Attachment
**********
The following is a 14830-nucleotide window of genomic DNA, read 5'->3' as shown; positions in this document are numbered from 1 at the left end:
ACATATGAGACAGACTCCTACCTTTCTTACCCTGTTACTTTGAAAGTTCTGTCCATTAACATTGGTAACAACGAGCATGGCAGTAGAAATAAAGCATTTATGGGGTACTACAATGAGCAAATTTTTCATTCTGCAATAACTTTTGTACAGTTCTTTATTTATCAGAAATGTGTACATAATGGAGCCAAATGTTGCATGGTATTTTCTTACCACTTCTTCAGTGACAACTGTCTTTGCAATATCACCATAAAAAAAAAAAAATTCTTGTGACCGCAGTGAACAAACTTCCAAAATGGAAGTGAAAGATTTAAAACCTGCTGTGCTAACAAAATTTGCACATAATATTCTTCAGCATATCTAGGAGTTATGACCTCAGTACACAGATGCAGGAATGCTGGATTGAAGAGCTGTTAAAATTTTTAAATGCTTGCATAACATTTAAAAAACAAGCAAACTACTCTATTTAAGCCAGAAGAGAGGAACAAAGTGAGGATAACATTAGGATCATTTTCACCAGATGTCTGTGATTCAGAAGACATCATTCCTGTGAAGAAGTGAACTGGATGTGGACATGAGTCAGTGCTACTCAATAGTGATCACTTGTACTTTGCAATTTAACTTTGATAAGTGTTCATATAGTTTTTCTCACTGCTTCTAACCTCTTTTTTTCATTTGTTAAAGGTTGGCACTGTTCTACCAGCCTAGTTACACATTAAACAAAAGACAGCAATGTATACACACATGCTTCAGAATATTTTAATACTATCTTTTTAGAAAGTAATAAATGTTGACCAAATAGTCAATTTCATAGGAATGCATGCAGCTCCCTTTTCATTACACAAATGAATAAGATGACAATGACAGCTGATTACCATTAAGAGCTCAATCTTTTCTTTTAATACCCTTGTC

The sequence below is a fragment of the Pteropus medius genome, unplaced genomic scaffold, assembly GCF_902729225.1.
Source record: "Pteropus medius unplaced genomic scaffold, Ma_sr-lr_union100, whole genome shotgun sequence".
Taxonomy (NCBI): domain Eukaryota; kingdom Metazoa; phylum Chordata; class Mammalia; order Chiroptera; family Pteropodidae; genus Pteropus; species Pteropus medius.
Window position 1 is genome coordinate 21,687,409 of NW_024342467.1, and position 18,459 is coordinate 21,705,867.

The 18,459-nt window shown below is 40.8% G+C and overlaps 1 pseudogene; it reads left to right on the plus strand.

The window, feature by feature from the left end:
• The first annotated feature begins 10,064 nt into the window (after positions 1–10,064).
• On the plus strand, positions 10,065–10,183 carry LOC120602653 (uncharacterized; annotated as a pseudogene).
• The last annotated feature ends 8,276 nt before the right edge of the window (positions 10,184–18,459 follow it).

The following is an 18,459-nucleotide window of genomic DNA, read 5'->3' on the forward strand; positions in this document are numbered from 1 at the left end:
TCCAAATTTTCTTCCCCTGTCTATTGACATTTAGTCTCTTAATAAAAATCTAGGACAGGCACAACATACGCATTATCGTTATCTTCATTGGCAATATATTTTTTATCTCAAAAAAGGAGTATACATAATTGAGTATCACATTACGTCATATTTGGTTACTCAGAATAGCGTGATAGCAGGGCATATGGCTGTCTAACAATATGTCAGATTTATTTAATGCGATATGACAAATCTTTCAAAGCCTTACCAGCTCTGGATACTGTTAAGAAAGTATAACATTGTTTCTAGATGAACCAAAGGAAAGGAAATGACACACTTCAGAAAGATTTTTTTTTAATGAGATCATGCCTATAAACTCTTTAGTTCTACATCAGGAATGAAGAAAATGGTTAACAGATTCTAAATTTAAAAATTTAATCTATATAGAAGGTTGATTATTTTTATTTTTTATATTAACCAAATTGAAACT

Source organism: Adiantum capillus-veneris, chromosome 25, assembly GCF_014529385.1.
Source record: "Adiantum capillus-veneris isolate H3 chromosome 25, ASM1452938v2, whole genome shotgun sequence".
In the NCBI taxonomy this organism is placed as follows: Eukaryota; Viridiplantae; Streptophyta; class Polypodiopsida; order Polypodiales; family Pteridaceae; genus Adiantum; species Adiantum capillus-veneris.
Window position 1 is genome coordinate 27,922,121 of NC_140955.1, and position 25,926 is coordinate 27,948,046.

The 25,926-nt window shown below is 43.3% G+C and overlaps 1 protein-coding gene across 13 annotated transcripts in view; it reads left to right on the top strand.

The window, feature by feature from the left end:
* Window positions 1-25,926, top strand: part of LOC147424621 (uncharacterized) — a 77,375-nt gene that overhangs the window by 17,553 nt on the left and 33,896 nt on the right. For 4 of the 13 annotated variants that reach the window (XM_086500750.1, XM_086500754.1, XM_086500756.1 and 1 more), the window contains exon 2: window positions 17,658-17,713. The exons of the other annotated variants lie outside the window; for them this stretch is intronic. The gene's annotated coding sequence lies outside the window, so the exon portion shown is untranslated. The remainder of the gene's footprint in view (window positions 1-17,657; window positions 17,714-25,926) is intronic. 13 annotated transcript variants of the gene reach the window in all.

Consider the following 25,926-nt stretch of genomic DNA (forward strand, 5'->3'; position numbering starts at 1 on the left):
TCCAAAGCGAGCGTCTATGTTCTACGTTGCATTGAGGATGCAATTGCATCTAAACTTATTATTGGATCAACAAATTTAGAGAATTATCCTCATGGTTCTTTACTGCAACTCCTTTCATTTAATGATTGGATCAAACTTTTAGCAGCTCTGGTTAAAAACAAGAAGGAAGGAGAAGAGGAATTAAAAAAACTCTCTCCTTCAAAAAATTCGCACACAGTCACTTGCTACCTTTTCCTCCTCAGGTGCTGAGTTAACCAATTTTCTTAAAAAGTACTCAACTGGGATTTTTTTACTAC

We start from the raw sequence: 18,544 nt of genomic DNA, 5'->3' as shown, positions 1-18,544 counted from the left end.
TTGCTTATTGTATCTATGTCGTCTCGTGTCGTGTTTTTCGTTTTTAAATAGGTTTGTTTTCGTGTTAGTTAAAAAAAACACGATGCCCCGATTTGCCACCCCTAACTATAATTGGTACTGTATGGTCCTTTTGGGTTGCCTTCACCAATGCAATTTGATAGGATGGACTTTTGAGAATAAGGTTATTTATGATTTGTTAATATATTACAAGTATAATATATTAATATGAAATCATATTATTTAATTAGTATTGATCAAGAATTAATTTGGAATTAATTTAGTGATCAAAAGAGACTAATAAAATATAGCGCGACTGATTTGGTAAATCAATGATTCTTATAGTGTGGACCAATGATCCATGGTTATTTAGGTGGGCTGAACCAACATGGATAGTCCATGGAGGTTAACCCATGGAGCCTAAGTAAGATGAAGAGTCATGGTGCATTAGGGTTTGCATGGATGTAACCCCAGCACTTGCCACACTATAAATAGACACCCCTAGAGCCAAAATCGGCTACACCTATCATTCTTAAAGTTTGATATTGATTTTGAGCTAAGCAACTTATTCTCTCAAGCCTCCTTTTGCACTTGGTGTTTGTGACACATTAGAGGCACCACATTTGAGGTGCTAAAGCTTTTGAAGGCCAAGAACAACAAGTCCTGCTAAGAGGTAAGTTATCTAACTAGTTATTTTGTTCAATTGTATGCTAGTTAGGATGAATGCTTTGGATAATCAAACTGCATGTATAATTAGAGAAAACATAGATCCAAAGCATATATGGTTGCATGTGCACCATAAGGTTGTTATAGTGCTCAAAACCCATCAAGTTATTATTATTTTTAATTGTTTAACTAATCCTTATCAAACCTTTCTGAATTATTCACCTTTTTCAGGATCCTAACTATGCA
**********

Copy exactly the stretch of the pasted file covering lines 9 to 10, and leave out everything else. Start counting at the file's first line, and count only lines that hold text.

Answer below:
• The first annotated feature begins 10,064 nt into the window (after positions 1–10,064).
• On the plus strand, positions 10,065–10,183 carry LOC120602653 (uncharacterized; annotated as a pseudogene).